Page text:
Matrimonial and Family Law Blog

Monday, January 13, 2020

Can My Spouse File for an Annulment Without My Consent?

As with other court actions, a spouse does not need the other spouse’s consent to petition the court for an annulment. However, you have the right to object to an annulment if you disagree with the allegations in the annulment petition. A New York family attorney can review your options for an annulment and help you decide what is best for you, given your unique circumstances.

What Is an Annulment?

An annulment is a legal procedure for voiding a marriage. The marriage is “erased” legally when it is annulled. In other words, from a legal perspective, a marriage that is annulled never occurred or existed.

The grounds for an annulment may vary slightly by state. In New York, the grounds for an annulment are:

  • Lack of mental capacity to consent to the marriage;
  • Failing to obtain written consent of both parents for an individual under 18 years of age at the time of the marriage (or court approval for anyone under 16 years of age);
  • Hiding the fact that an individual lacks the physical capacity to consummate the marriage;
  • An incurable mental illness that has lasted for five years or longer; and,

Consent for the marriage was obtained through duress, force, or fraud, such as marrying someone to obtain a green card or threatening harm.

Some marriages are void because they were not legally binding marriages for statutory reasons. For example, an incestuous marriage is void, as is a marriage that is officiated by a person that is not authorized to officiate marriages in the State of New York. A marriage is also void by statute if one party was married previously and the former spouse is still living and the marriage was not annulled or ended through divorce.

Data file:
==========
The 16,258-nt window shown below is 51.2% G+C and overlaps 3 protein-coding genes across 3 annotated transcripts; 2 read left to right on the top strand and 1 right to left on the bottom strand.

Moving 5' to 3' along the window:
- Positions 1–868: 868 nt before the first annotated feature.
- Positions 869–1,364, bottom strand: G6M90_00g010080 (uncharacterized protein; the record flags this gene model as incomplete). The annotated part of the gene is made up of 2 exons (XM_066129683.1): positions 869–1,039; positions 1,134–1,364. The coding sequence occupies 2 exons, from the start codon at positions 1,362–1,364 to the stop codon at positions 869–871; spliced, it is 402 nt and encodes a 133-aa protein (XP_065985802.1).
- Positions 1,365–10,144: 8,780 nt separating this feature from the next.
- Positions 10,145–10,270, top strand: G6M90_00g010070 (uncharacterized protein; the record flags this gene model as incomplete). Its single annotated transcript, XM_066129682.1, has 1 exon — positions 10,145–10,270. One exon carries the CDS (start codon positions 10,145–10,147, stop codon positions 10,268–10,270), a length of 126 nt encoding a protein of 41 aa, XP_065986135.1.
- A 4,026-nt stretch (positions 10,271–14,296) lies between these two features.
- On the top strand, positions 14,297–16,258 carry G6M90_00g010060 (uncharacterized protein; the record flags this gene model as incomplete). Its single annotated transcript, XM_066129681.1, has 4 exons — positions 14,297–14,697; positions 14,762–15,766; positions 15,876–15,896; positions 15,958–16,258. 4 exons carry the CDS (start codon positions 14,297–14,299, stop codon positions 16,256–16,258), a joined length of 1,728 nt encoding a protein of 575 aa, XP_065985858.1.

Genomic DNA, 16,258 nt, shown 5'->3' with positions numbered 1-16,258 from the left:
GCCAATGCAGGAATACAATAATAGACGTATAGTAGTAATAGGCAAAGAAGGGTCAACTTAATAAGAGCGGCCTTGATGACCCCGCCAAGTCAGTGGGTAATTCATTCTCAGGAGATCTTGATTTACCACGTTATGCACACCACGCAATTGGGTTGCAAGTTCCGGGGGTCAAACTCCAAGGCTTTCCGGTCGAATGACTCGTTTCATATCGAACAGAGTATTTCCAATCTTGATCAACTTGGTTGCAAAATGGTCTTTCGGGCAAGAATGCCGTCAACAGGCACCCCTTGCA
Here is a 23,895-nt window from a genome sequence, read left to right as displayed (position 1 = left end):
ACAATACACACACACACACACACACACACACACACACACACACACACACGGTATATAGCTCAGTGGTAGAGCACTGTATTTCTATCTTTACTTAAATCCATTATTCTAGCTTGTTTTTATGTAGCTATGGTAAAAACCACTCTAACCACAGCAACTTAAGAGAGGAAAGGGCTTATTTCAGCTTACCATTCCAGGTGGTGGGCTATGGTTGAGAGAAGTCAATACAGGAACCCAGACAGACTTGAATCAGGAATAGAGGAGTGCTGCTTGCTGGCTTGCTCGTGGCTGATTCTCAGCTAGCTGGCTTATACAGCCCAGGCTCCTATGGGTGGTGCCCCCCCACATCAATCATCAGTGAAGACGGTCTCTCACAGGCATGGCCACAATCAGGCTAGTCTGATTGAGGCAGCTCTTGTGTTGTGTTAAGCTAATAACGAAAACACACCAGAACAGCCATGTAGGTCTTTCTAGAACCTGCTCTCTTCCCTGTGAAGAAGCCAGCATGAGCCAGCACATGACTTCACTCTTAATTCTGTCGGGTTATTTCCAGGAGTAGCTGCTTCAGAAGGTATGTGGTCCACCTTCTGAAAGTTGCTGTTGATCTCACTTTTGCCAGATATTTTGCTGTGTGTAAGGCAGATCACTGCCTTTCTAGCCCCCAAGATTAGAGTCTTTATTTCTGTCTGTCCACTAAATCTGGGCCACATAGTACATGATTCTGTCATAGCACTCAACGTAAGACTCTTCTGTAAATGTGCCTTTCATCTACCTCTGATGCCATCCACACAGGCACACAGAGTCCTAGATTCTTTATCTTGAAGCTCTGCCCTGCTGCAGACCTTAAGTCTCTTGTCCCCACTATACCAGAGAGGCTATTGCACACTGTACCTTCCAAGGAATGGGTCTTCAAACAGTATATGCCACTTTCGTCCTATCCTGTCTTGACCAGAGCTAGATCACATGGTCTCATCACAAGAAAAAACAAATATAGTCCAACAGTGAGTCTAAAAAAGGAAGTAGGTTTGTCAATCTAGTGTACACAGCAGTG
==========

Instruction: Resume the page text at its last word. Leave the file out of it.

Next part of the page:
How Do I Annul My Marriage in New York?

Your marriage must fall within one of the grounds for an annulment. Because you are alleging that the marriage should be void, it is up to you to file an action with the court and prove the allegations.

For example, if you allege that your spouse married you without telling you that he could not consummate the marriage, it would be up to you to prove that you did not know he had a physical impairment that prevents him from engaging in sexual intercourse. Annulments based on fraud, force, or duress can be the most difficult to prove.

Do I Need a New York Family Attorney to Help With an Annulment?

An annulment is not an easy way out of marriage. Proving the grounds for annulment can be difficult.

If your spouse files an annulment action, you have the right to contest the annulment. There may be very good reasons for contesting an annulment. If your marriage is void, you are not entitled to spousal support or a division of assets. Therefore, your spouse may attempt to annul the marriage to avoid paying support or dividing property.

Whether you are petitioning the court for an annulment or responding to an annulment, contact Gassman Baiamonte Gruner, P.C. to speak with a New York divorce lawyer today to discuss your legal rights and options.

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